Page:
“We are here to join the partnership for working together toward an inclusive community,” Mayor Edna Jackson said at Savannah’s first-ever United Savannah Tolerance Summit held in the Savannah Civic Center Ballroom Thursday.
Jackson was one of the many concerned citizens from all walks of life who attended the summit aimed at educating the public on hate crimes, specifically on what constitutes a hate crime and how the Savannah community can prevent them.
The two-part summit was a culmination of meetings between the community leaders, the Savannah- Chatham Police Department and the U.S. Department of Justice, stemming from a 2010 incident where a gay citizen was punched in the head by two Marines.
A hate crime occurs when there is a threat of force, motivation of bias, such as bias based on race or sexual preference, and it must interfere with a person’s federal protected activities, such as the right to attend school or vote, according to Lawrence Greene, senior supervisory agent.
Greene emphasized there is a difference between a bias incident and hate crimes. A bias incident is similar to when a racist group holds an event dennouncing another race; a hate crime is a crime motivated by hostility towards a person because they belong to a specific group.
The audience asked what type of sensitivity training do officers have in dealing with hate crimes?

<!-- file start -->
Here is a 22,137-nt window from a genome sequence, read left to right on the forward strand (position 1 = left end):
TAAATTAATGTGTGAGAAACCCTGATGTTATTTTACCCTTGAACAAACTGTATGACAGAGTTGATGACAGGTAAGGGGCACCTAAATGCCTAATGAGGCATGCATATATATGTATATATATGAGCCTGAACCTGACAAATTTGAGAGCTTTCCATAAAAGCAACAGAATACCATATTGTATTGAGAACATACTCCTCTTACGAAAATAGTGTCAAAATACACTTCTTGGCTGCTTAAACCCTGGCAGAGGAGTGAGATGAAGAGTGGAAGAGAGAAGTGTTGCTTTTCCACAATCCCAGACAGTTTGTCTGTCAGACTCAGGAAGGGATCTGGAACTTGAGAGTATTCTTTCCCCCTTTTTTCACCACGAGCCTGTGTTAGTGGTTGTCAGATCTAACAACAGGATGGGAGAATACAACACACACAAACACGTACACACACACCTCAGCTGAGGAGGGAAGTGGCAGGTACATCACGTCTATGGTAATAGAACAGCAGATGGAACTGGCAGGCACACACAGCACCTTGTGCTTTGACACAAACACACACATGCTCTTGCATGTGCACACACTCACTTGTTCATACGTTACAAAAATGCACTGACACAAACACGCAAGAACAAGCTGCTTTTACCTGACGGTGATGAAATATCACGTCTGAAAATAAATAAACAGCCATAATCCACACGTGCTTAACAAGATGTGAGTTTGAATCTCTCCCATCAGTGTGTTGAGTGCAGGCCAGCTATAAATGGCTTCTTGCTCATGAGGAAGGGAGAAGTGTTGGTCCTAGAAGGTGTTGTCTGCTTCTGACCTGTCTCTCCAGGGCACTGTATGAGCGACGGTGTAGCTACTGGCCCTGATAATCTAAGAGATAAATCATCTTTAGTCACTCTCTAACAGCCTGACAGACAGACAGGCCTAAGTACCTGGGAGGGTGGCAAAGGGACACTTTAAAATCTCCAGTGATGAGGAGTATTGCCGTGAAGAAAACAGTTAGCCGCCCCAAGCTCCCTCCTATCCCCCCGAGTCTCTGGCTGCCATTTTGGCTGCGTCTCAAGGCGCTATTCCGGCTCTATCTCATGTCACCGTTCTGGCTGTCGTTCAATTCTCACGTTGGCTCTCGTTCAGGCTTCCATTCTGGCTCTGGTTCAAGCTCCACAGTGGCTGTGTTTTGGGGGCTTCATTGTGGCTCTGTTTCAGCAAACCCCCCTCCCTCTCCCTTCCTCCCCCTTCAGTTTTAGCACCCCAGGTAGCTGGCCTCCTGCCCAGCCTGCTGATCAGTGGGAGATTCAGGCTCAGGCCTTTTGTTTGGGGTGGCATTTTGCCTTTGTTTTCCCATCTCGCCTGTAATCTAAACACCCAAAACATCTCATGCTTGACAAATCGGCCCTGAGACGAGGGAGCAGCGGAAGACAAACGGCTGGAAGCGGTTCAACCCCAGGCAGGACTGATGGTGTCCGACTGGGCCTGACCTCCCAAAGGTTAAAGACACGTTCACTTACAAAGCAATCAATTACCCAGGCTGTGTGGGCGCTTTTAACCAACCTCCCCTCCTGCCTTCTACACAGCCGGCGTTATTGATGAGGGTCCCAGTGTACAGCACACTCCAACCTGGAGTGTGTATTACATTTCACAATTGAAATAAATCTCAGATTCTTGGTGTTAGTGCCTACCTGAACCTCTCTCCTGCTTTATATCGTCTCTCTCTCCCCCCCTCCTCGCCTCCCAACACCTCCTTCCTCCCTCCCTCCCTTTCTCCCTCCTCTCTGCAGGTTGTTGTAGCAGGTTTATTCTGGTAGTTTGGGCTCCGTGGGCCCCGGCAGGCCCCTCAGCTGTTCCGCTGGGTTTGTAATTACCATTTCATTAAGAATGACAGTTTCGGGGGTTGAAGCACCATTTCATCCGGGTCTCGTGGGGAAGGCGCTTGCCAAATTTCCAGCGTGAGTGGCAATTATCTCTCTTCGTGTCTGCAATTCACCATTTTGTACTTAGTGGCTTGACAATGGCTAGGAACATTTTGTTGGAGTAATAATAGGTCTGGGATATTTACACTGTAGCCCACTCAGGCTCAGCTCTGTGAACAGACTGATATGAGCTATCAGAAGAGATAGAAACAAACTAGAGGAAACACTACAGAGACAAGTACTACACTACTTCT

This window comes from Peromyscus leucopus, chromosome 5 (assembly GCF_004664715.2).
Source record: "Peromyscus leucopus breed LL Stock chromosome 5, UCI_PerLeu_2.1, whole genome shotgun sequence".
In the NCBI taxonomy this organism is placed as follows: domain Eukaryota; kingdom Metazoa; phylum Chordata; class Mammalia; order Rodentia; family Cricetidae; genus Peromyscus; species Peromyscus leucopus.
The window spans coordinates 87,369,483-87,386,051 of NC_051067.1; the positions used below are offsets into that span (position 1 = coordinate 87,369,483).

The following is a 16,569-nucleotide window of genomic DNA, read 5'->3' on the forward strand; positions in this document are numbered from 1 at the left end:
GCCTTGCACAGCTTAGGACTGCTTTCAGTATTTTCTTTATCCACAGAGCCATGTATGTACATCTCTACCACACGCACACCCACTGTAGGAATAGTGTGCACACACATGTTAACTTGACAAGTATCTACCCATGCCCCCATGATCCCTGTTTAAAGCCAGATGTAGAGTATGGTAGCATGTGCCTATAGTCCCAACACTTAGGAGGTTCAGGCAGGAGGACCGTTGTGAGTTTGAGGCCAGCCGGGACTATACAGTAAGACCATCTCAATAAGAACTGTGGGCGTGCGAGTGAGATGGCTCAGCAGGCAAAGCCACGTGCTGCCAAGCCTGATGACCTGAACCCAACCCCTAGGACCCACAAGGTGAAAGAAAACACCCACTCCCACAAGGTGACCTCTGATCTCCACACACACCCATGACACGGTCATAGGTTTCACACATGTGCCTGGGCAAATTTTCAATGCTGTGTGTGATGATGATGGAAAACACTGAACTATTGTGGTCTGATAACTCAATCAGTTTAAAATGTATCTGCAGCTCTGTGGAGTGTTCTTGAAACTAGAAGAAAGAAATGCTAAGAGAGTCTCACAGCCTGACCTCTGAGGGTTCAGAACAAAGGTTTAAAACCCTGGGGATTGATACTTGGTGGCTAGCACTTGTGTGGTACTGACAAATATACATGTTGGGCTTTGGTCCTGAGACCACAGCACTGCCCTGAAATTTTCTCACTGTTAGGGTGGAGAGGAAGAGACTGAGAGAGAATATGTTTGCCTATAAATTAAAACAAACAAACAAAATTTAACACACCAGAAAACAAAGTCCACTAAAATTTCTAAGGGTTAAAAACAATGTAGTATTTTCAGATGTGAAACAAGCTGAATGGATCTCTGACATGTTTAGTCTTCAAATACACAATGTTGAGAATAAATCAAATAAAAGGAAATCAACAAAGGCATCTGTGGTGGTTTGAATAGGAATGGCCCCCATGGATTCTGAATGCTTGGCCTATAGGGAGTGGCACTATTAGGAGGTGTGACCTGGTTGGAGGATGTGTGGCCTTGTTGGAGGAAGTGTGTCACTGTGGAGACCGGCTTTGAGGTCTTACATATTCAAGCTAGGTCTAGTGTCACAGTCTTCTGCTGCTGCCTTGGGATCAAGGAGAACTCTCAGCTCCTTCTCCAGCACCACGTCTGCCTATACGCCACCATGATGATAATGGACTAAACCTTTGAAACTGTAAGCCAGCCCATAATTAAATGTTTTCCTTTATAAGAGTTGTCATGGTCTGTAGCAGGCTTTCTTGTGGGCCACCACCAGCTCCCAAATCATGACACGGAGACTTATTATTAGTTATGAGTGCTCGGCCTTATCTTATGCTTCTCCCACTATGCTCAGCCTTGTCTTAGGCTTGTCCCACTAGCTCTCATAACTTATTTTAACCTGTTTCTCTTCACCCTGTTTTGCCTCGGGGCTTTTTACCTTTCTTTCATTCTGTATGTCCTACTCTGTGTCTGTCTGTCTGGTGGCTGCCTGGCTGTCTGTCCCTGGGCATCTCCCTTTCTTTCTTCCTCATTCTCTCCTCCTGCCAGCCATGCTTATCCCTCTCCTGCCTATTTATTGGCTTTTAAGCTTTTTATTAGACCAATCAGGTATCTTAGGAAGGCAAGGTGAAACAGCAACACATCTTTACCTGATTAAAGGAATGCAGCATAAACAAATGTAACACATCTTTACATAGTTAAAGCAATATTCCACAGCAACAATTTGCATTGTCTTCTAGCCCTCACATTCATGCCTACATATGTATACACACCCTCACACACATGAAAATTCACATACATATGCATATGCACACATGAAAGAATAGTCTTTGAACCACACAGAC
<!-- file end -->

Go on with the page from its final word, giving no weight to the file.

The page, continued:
“They have 14 weeks in the regional academy and then in the Savannah academy learning diversity and how to interact with the public,” said Star Corporal Tracy Walden with the Savannah- Chatham Metropolitan Police Department.
“We are constantly training officers; we have to go through at least 20 hours of training to be certified.”
Whitney Anderson, a transgendered woman living in Savannah said she has been refused treatment by doctors and housing based on her status as a transgendered woman. Anderson explained that why other groups are protected under the hate crime statutes due to race, religion and other traits, there is still no protection for transgendered people under federal or state laws.
“What can be done to make discriminating against transgendered people illegal?” Anderson asked.
Edward Tarver, United States attorney, said that back when Georgia implemented its hate crime laws, transgendered people were not on the state’s radar. However, Tarver did point out steps the country is making to prevent hate crimes against the transgendered community, such as the Matthew Shepard and James Byrd, Jr. Hate Crimes Prevention Act. The law was passed by Congress on Oct. 22, 2009 and signed into law by President Obama on Oct. 28, 2009. The law removes the condition that the victim must be participating in a federally protected activity, requires the Federal Bureau of Investigation to keep better statistics on hate crimes, gives the federal government discretion to pursue hate crimes local government does not and provides $5 million in funding to help prosecute and investigate hate crimes.
Tarver encouraged Anderson to look for opportunities at various levels of government to make a difference.
“Talk to local, state, and national leaders to bring about change,” Tarver said.